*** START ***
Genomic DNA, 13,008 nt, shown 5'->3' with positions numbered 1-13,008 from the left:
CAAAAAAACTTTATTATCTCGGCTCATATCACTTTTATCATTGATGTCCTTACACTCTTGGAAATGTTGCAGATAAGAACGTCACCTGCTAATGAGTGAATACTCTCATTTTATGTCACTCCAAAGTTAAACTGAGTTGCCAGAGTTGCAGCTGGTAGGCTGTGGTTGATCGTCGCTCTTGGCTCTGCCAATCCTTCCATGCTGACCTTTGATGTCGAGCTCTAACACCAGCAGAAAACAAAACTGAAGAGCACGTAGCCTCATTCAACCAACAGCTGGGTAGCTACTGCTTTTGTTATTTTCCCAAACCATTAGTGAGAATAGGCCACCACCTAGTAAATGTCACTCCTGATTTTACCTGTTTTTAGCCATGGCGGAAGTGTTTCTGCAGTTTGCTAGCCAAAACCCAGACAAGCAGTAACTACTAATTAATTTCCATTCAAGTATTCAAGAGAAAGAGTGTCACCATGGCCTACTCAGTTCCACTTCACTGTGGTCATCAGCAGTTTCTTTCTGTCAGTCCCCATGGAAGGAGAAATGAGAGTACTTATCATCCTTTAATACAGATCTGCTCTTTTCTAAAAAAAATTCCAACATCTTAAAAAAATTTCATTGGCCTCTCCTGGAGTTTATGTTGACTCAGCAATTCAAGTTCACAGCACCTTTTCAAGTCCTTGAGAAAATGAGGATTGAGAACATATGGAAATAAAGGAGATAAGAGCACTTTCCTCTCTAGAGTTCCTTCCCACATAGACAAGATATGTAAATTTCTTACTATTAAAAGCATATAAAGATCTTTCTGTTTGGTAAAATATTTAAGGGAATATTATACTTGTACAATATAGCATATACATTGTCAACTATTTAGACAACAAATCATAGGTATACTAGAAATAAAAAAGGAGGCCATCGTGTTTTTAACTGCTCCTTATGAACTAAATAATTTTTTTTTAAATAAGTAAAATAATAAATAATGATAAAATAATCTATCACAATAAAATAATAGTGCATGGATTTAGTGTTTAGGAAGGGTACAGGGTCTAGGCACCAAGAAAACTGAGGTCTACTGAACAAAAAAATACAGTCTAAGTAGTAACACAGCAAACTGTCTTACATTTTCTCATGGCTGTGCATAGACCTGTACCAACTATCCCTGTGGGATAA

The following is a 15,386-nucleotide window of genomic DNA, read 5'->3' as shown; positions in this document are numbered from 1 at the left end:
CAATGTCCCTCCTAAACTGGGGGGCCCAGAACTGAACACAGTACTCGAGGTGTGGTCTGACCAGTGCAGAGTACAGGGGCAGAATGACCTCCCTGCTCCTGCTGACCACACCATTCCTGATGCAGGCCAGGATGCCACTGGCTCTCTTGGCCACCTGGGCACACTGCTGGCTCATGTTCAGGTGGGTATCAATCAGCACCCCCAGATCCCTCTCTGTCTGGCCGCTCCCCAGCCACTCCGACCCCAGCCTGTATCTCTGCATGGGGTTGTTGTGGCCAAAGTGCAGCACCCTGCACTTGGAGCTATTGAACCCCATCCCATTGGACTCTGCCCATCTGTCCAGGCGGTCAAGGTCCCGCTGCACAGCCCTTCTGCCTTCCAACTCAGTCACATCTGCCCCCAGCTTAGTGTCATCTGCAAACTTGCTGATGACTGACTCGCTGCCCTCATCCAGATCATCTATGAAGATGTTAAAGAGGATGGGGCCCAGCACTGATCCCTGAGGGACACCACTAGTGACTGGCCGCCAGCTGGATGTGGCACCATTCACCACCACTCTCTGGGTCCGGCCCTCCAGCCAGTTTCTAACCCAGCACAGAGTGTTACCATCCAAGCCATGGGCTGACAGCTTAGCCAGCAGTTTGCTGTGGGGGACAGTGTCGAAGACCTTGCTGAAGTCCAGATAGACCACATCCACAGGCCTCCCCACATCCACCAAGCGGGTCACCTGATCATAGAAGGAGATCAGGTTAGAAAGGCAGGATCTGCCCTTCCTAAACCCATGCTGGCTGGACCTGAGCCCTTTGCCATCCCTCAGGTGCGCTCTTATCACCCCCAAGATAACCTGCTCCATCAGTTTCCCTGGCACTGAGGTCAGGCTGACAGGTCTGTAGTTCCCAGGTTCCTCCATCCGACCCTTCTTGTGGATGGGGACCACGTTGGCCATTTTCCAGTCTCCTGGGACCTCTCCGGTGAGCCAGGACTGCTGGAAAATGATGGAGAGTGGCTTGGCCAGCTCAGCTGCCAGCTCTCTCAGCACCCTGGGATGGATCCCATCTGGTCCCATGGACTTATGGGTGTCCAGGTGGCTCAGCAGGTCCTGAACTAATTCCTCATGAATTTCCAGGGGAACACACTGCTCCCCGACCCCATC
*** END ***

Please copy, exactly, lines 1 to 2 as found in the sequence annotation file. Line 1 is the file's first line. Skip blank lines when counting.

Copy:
Genomic DNA, 13,008 nt, shown 5'->3' with positions numbered 1-13,008 from the left:
CAAAAAAACTTTATTATCTCGGCTCATATCACTTTTATCATTGATGTCCTTACACTCTTGGAAATGTTGCAGATAAGAACGTCACCTGCTAATGAGTGAATACTCTCATTTTATGTCACTCCAAAGTTAAACTGAGTTGCCAGAGTTGCAGCTGGTAGGCTGTGGTTGATCGTCGCTCTTGGCTCTGCCAATCCTTCCATGCTGACCTTTGATGTCGAGCTCTAACACCAGCAGAAAACAAAACTGAAGAGCACGTAGCCTCATTCAACCAACAGCTGGGTAGCTACTGCTTTTGTTATTTTCCCAAACCATTAGTGAGAATAGGCCACCACCTAGTAAATGTCACTCCTGATTTTACCTGTTTTTAGCCATGGCGGAAGTGTTTCTGCAGTTTGCTAGCCAAAACCCAGACAAGCAGTAACTACTAATTAATTTCCATTCAAGTATTCAAGAGAAAGAGTGTCACCATGGCCTACTCAGTTCCACTTCACTGTGGTCATCAGCAGTTTCTTTCTGTCAGTCCCCATGGAAGGAGAAATGAGAGTACTTATCATCCTTTAATACAGATCTGCTCTTTTCTAAAAAAAATTCCAACATCTTAAAAAAATTTCATTGGCCTCTCCTGGAGTTTATGTTGACTCAGCAATTCAAGTTCACAGCACCTTTTCAAGTCCTTGAGAAAATGAGGATTGAGAACATATGGAAATAAAGGAGATAAGAGCACTTTCCTCTCTAGAGTTCCTTCCCACATAGACAAGATATGTAAATTTCTTACTATTAAAAGCATATAAAGATCTTTCTGTTTGGTAAAATATTTAAGGGAATATTATACTTGTACAATATAGCATATACATTGTCAACTATTTAGACAACAAATCATAGGTATACTAGAAATAAAAAAGGAGGCCATCGTGTTTTTAACTGCTCCTTATGAACTAAATAATTTTTTTTTAAATAAGTAAAATAATAAATAATGATAAAATAATCTATCACAATAAAATAATAGTGCATGGATTTAGTGTTTAGGAAGGGTACAGGGTCTAGGCACCAAGAAAACTGAGGTCTACTGAACAAAAAAATACAGTCTAAGTAGTAACACAGCAAACTGTCTTACATTTTCTCATGGCTGTGCATAGACCTGTACCAACTATCCCTGTGGGATAA